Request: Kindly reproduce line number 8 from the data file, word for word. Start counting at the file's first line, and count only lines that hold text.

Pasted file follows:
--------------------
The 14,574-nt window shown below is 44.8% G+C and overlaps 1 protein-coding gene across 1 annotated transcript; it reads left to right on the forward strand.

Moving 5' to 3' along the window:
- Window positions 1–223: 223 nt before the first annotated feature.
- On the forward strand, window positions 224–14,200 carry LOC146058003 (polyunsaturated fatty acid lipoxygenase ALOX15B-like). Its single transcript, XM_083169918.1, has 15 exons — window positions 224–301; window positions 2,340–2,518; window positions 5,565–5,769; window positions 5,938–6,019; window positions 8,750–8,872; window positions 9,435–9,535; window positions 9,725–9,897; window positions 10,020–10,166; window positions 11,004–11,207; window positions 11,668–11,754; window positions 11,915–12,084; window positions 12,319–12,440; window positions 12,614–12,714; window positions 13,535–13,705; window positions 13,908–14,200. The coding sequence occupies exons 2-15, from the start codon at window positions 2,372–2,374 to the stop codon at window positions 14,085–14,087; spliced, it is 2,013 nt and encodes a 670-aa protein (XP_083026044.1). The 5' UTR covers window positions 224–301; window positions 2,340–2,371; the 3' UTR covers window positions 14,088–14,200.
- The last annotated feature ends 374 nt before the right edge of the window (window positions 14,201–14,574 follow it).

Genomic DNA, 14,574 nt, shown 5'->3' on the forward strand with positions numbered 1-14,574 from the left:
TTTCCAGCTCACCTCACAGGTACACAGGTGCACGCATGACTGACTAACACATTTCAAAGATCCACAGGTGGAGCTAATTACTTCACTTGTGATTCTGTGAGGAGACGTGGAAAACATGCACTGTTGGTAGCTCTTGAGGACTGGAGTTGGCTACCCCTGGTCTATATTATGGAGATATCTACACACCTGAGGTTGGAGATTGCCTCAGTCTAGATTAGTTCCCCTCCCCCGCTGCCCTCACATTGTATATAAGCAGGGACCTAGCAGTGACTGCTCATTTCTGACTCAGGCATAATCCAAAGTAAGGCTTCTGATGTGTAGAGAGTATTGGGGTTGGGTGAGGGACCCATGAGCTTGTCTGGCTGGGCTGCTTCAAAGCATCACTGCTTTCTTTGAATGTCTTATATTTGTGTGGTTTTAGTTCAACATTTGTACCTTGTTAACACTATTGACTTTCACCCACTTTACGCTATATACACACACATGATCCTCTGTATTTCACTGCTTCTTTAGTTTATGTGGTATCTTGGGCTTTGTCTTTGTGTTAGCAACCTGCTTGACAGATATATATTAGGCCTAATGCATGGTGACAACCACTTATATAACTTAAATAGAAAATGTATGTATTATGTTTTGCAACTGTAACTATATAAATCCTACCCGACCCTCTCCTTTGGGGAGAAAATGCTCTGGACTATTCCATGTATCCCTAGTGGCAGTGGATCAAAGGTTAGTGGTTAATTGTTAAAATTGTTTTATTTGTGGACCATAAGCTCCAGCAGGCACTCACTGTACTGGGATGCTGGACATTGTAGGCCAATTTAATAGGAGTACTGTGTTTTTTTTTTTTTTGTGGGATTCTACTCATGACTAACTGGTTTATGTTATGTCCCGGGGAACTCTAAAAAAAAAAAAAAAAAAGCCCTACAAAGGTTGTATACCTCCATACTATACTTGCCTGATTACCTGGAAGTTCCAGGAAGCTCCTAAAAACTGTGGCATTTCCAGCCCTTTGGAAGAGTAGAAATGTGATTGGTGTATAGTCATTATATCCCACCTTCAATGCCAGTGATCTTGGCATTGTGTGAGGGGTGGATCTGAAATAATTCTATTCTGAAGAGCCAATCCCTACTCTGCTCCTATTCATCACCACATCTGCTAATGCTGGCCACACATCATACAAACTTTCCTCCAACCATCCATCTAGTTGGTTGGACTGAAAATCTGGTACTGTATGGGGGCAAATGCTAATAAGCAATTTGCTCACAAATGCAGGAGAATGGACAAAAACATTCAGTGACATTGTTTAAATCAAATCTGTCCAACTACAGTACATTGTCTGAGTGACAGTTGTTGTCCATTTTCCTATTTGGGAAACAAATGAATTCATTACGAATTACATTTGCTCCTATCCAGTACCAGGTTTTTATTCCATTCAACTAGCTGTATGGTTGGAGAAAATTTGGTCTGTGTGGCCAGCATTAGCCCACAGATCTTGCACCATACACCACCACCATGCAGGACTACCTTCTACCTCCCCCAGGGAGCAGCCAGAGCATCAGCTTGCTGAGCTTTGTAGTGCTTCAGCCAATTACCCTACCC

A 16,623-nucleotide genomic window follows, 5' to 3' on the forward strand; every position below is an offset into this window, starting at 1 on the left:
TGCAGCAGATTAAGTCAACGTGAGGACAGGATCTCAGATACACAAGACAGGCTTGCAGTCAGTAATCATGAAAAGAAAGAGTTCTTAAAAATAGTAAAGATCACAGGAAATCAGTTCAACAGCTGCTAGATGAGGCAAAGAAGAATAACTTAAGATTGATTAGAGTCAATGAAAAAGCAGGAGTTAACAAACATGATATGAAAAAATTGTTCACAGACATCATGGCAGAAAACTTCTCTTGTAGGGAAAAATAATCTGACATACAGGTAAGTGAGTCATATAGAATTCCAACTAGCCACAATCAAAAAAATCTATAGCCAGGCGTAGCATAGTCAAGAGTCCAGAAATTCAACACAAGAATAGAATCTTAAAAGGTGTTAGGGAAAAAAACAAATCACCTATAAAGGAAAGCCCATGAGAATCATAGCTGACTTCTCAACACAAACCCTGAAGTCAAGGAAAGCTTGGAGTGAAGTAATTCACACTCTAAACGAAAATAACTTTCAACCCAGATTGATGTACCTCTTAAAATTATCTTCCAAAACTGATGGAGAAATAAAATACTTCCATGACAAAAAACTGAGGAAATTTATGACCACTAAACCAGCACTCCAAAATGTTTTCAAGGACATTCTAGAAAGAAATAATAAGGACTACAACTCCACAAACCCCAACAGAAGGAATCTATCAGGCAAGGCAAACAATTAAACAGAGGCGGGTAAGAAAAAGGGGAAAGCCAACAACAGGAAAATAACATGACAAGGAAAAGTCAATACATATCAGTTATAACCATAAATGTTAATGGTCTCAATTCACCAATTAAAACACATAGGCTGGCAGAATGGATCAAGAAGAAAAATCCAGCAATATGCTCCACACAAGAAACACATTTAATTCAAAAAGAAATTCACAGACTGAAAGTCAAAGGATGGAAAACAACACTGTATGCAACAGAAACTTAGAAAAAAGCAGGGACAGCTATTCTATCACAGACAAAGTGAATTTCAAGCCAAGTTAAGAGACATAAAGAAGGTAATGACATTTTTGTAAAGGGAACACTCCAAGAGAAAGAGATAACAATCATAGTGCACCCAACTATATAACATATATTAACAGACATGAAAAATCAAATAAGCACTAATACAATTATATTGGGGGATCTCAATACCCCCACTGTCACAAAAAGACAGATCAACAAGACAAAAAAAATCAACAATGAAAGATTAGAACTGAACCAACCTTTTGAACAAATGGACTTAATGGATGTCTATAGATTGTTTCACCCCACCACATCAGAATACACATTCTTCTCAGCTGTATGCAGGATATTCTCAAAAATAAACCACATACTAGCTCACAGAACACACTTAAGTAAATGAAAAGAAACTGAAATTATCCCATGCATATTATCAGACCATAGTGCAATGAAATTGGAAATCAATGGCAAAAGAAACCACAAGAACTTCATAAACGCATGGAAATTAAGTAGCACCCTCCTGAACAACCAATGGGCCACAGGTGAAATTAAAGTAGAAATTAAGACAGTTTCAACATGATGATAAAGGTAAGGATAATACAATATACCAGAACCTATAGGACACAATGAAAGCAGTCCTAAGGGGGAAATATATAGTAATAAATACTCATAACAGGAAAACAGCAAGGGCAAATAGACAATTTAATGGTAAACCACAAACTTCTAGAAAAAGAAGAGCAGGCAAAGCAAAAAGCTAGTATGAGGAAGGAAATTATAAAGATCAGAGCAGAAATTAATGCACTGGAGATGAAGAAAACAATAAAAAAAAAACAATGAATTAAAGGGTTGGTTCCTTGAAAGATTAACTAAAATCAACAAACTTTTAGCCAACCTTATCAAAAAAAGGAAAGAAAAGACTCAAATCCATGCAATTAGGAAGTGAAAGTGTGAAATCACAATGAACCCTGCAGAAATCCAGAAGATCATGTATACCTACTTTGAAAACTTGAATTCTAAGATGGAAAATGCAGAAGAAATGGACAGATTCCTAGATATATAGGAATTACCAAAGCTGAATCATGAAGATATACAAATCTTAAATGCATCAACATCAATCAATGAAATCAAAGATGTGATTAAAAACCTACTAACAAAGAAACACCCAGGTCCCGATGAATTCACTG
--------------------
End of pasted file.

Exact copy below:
A 16,623-nucleotide genomic window follows, 5' to 3' on the forward strand; every position below is an offset into this window, starting at 1 on the left: